5 Tips to Help You Talk to Your Older Parents About Social Distancing
Older adults are at higher risk for severe illness from COVID-19, according to the Centers for Disease Control and Prevention (CDC). Yet many older adults aren’t taking social distancing and hygiene directives seriously.
To many parents’ annoyance and their children’s frustration, this has led to stressful conversations where children urge — some may say chide — their parents to comply.
If your parent or grandparent is resisting the CDC’s advice on coronavirus precautions, here are five tips that can help you have an effective and respectful conversation with them.
It’s the nature of the child-parent relationship that a child — no matter their age — might not be the right person for a conversation with parents about changing habits related to the new coronavirus.
Sometimes seniors still see their adult children as kids. If that is the case, I’d encourage the adult children to figure out who that trusted messenger is for that parent that they’ll listen to.
Think about people your parent is comfortable with and trusts, such as a family friend, sibling, or pastor.
Make it front and center in your communication that your reason for bringing this up and wanting your parents to change their behavior is your love for them and your desire to enjoy them for many years to come. It is easy for this conversation to feel like it’s about control. Do everything you can to clarify that it’s about love — not control.
Any communication with a parent who is not following public health guidelines should begin with respect and curiosity. Righteousness and condescension will not work. No matter how right an adult child thinks they are, a fully functional parent will not be inspired by that.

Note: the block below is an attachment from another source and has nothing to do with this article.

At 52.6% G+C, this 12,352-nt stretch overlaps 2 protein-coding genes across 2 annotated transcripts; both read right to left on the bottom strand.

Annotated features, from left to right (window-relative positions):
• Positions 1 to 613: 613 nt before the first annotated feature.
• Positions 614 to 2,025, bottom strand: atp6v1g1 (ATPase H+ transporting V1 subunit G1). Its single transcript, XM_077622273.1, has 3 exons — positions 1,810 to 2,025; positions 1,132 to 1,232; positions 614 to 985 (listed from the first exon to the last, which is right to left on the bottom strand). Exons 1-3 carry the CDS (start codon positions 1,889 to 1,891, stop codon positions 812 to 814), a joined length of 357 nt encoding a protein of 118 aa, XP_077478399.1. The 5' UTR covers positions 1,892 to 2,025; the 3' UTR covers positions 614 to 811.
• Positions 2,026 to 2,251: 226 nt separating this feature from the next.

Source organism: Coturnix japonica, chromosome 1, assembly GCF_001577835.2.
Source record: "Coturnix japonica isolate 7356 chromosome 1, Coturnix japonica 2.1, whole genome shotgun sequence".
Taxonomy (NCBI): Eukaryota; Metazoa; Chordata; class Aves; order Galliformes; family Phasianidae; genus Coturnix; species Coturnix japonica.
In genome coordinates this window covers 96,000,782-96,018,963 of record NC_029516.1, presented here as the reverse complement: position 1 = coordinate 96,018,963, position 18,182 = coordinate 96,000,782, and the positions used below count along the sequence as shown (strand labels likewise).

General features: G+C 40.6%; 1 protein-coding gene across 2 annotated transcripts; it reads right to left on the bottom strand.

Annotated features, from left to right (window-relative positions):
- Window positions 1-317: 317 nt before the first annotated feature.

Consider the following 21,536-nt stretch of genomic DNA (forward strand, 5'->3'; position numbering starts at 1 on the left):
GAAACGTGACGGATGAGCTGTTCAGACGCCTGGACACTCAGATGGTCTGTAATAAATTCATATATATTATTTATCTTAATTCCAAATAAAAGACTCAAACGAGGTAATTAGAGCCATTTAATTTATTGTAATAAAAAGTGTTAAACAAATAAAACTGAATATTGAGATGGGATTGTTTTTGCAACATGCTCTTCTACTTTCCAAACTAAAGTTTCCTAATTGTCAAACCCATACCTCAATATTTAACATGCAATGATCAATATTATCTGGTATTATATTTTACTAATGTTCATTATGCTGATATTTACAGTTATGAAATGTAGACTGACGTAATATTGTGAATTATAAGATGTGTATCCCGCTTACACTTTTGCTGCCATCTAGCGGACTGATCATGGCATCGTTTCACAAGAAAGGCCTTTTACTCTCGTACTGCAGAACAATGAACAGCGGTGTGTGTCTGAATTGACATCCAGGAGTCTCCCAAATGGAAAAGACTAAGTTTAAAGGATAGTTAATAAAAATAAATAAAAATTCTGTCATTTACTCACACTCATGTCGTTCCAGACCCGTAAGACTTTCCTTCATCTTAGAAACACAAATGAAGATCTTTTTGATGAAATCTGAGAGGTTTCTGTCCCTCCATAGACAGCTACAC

Ask your parent questions to really understand what’s driving their behavior — and listen to their answers. Once you hear where your parent is coming from, mirror it back to them verbally to show them that you understand where they’re coming from.
Oftentimes we can help people change their behavior if we figure out what’s driving them. Then you can help the parent identify and find ways to change their own behavior — different from the adult child telling them what to do.
Find out where your parents are getting their information from. In many families, the older generation watches sources that have downplayed the pandemic and stated that measures like mandated closures and social distancing are overblown or unnecessary.
Make sure parents are getting correct, science-based information from direct, trustworthy sources like the provincial government and health authorities..
In the end, even if your parents aren’t heeding your calls to protect themselves against COVID-19, offer them respect, love, and support.
Connectedness is essential for older adults during this time, so teach your parents new ways to connect — and commit to staying connected.